• Tendency for last words on list to be commonly
    recalled

19
Fun with Working Memory
25439762608
456 295 1413
HEC ATR ANU PTH ETR EET
20
Interference affects recency
List 1 List 2 Then do
Aubergine Rescue 1
Chickenpox Gravestone 6
Elephant Flower -4
Telephone Fountain 9
Pendant Statue -2
Egg Fool 8
Melancholy Aphid -9
Cheese Surprise -6
Mug Printer -2
Nymph Cenotaph
Dinghy Dog basket
Tray Magnet
Mole Lawn
Tram Pram
Macabre Sandwich
21
Memory
  • Extent to which new material can be remembered
    depends on its meaningfulness
  • Levels (Depth) of processing theory (Craik
    Lockhart, 1972)
  • Info processed at different levels
  • e.g., processing physical features of a word such
    as its sound
  • Deep, semantical analysis
  • Depth of processing determines how well
    remembered
  • Elaborative (effortful process) vs. maintenance
    rehearsal
  • Closure
  • Feeling of relief when task successfully
    completed
  • E.g. successful logon
  • Important to permit processes to be chunked in
    memory
  • E.g. avoid traversing between windows within an
    application

22
Depth of Processing (shallow)
  • flame
  • patch
  • sonic
  • bless
  • avarice
  • pears
  • spade
  • bliss
  • forth
  • peels
  • speed
  • avoid
  • freak
  • pints
  • rare
  • blush
  • slow
  • pluck

23
Depth of Processing (deep)
  • spoon
  • shares
  • glass
  • ports
  • spray
  • boots
  • goose
  • prize
  • steam
  • runner
  • grass
  • pint
  • stink
  • bride
  • green
  • queen
  • story
  • brown

24
Memory
  • Factors that determine meaningfulness
  • Familiarity of an item, and the frequency with
    which a word occurs in everyday language
  • Familiar Door, read, stop
  • Unfamiliar compile, substitute, scan
  • Its associated imagery, the ability with which
    the word can elicit images in ones mind
  • Ride, sleep, eat
  • Begin, increase, evaluate
  • Information best recalled if in situ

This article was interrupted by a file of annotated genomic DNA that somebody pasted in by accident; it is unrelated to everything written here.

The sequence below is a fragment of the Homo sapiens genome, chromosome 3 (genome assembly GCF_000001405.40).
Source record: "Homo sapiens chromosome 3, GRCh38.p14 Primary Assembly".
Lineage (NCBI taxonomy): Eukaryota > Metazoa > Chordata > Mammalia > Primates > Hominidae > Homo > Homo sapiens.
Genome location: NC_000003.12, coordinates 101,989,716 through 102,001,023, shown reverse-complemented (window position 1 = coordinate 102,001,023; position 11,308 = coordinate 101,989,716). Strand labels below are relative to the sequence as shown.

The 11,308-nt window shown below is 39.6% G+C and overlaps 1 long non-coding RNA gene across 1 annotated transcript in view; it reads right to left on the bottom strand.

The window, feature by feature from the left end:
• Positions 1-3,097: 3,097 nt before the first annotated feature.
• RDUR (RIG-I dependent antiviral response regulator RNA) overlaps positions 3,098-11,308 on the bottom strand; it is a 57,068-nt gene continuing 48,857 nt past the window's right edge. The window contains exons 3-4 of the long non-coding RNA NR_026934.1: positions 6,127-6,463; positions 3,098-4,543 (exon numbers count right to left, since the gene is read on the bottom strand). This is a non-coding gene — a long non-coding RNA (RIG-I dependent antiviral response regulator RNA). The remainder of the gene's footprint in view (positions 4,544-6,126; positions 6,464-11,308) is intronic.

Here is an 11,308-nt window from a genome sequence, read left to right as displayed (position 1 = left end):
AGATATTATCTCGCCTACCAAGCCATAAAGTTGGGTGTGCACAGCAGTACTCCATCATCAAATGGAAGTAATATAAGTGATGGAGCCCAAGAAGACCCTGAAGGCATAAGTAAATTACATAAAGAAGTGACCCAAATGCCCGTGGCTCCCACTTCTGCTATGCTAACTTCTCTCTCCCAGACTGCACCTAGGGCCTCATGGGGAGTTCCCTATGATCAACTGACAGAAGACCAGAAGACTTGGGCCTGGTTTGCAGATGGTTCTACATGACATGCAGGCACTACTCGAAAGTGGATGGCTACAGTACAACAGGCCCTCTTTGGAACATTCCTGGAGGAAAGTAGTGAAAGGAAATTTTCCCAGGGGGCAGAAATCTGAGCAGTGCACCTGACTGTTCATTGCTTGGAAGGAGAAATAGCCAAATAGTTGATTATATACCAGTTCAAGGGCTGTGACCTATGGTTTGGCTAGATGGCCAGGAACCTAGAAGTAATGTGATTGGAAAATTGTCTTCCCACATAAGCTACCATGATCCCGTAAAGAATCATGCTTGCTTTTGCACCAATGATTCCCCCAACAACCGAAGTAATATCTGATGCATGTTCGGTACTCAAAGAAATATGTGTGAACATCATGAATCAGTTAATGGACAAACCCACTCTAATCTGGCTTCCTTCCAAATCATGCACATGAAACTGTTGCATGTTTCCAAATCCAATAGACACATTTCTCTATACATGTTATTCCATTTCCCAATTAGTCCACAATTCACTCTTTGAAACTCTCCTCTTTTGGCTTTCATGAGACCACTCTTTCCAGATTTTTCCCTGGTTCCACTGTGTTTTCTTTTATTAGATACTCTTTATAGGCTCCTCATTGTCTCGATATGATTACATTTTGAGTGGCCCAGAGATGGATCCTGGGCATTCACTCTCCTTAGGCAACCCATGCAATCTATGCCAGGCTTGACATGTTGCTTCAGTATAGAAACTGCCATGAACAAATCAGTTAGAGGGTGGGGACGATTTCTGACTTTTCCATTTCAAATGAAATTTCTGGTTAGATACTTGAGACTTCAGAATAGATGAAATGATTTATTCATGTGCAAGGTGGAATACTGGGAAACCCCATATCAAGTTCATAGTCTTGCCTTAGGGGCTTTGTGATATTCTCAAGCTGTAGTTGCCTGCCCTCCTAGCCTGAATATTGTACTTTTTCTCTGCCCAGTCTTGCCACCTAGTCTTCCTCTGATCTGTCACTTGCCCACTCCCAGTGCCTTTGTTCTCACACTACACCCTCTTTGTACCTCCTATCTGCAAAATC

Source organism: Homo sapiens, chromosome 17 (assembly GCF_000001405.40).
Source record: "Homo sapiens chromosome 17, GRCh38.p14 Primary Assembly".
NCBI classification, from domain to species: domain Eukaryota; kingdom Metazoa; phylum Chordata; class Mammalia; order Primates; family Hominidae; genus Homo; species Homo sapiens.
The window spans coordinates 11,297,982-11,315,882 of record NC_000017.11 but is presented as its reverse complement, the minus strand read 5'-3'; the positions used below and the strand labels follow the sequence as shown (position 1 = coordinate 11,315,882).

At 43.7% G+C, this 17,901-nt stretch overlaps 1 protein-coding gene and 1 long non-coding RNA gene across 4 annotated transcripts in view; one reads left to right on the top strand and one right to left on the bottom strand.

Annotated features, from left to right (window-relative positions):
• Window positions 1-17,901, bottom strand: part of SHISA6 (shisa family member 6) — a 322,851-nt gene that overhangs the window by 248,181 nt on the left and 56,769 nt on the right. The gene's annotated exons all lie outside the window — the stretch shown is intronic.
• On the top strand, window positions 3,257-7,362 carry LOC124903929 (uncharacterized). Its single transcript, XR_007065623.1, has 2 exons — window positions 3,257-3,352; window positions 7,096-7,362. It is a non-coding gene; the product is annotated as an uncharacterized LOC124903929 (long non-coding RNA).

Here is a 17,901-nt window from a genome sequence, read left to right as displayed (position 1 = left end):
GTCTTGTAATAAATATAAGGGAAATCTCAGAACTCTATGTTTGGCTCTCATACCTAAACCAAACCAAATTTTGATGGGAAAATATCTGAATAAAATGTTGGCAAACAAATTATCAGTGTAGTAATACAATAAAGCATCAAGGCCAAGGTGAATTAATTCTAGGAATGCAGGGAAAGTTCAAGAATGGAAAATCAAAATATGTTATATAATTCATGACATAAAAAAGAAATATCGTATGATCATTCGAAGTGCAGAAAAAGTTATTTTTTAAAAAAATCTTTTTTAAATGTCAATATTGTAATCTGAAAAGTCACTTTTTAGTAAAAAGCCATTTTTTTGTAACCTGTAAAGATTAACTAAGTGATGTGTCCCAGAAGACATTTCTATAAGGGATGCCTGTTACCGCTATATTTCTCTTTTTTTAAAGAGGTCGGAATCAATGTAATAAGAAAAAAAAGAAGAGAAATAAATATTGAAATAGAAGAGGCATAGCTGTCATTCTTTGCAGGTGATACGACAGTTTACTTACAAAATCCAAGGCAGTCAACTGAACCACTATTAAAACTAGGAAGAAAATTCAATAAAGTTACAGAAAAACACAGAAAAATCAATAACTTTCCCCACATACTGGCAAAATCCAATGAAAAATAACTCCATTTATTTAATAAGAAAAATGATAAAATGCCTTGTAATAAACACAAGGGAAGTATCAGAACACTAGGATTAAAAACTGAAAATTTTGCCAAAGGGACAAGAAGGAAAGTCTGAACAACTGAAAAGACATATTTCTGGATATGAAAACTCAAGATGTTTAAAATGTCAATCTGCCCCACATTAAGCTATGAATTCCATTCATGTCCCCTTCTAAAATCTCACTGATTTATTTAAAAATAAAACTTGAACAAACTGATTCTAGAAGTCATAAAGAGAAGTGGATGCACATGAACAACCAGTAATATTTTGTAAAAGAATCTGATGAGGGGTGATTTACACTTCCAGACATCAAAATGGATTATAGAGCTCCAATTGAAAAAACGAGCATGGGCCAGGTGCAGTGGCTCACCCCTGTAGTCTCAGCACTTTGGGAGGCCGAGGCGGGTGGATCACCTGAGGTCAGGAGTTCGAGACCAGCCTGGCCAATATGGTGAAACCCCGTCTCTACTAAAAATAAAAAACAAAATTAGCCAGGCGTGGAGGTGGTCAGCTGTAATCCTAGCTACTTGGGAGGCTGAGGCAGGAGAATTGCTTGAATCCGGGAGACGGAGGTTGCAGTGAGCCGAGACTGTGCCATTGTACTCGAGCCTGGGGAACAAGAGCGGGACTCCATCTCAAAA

• E.g. Diver education (Baddeley)

25
Improving memory
  • Method of Loci
  • Visualising familiar route associated items at
    particular locations long route
  • Peg-word method
  • Associate items with rhyming words numbers
  • Creating a narrative
  • Create story or song linking concepts together
  • Creating acronyms
  • e.g. A.B.C. of First Aid

26
Implications for UI design
  • Items that need to be remembered at the interface
    should be as meaningful as possible
  • Problems with command line interfaces
  • e.g., command names and icons should be selected
    according to meaningfulness
  • cp vs. copy
  • Words that represent visible objects easiest to
    recall
  • Memory best facilitated by relaxed user
  • Ask only relevant material
  • Or provide user with reason for action
  • Asking for non-sensible information

27
Peg Word Memory Aid
  • 1 bun
  • 2 shoe
  • 3 tree
  • 4 door
  • 5 hive
  • 6 sticks
  • 7 heaven
  • 8 gate
  • 9 wine
  • 10 hen

28
(No Transcript)
29
Memory Factors
  • Total time hypothesis
  • Distribution of Practice Effect
  • Listen
  • The engines roared above the noise of the crowd.
    Even in the blistering heat people rose to their
    feet and waved their hands in excitement. The
    flag fell and they were off. Within seconds the
    car had pulled away from the pack and was
    careering round the bend at a desperate pace. Its
    wheels momentarily left the ground as it
    cornered. Coming down the straight the sun
    glinted on its shimmering paint. The driver
    gripped the wheel with fierce concentration.
    Sweat lay in fine drops on its brow.
  • People prone to embellishment and localisation
    of facts.

30
Long-Term Memory (LTM)
  • Long-term memory stores everything that we know
    -- facts, experience, knowledge, procedural rules
    of behavior.
  • LTM has huge capacity.
  • LTM has a relatively slow access compared to
    short-term memory.
  • activation is process of recall to WM
  • Only encode the important information
  • Forgetting also occurs slowly.
  • Causes for forgetting
  • 1) Never stored encoding failed
  • 2) Gone from storage storage failed (??)
  • 3) Cant get out of storage retrieval failed
  • Interference model of forgetting
  • one item inhibits the retrieval of another
  • proactive interference (3)
  • retroactive interference (3 2)

31